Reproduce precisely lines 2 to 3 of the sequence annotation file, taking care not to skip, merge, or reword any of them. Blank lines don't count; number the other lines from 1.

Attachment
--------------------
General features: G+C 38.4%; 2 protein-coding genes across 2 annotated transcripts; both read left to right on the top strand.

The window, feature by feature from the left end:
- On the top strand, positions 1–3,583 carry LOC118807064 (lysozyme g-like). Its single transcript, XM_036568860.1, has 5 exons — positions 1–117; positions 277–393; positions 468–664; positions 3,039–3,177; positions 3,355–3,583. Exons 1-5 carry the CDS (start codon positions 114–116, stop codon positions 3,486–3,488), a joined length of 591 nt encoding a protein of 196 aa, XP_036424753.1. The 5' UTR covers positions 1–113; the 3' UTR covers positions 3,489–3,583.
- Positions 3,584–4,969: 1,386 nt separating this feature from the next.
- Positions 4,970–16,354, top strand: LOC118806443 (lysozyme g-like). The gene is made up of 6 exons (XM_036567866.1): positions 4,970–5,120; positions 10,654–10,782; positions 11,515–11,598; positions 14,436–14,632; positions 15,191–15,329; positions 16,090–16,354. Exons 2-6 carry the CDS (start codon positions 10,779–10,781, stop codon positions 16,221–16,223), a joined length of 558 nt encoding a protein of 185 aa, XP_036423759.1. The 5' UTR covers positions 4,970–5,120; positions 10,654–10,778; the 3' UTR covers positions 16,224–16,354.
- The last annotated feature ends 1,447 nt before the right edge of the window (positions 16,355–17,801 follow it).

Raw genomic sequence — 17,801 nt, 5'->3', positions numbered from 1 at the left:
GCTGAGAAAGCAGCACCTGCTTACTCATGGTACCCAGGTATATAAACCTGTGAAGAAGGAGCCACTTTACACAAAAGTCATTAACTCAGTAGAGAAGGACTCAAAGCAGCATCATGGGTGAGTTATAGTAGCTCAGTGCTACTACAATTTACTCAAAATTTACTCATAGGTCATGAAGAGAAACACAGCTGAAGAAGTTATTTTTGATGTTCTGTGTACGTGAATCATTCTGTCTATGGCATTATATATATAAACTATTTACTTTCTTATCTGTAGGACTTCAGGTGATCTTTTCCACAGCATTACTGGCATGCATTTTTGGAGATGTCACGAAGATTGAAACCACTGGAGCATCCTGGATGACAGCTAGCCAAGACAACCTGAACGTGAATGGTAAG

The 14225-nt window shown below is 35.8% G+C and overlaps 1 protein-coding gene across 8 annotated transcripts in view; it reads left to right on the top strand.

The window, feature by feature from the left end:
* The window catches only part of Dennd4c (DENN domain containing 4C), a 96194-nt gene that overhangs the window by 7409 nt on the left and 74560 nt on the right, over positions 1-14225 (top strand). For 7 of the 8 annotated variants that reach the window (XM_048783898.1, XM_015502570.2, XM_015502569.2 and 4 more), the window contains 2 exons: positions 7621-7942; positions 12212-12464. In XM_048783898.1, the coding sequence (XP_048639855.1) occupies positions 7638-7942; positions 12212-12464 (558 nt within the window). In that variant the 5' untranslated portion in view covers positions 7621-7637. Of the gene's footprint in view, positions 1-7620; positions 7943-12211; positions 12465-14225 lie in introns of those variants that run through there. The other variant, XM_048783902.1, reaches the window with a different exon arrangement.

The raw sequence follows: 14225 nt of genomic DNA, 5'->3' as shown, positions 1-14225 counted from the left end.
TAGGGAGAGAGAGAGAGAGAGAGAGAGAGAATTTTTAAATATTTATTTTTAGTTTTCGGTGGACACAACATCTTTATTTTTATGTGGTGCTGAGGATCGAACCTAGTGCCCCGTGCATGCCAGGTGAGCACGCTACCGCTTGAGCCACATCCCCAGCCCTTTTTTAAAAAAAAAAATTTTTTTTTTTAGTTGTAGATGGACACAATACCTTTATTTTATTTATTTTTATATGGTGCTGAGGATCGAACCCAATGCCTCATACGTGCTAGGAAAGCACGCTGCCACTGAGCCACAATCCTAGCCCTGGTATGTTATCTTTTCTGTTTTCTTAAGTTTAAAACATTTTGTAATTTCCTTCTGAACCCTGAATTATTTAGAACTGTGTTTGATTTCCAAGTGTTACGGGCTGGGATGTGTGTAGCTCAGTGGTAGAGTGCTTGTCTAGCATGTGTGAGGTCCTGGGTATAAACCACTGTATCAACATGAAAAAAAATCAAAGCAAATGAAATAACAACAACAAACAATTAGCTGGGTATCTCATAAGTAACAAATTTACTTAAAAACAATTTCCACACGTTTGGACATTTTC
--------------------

The window, feature by feature from the left end:
- On the top strand, positions 1–3,583 carry LOC118807064 (lysozyme g-like). Its single transcript, XM_036568860.1, has 5 exons — positions 1–117; positions 277–393; positions 468–664; positions 3,039–3,177; positions 3,355–3,583. Exons 1-5 carry the CDS (start codon positions 114–116, stop codon positions 3,486–3,488), a joined length of 591 nt encoding a protein of 196 aa, XP_036424753.1. The 5' UTR covers positions 1–113; the 3' UTR covers positions 3,489–3,583.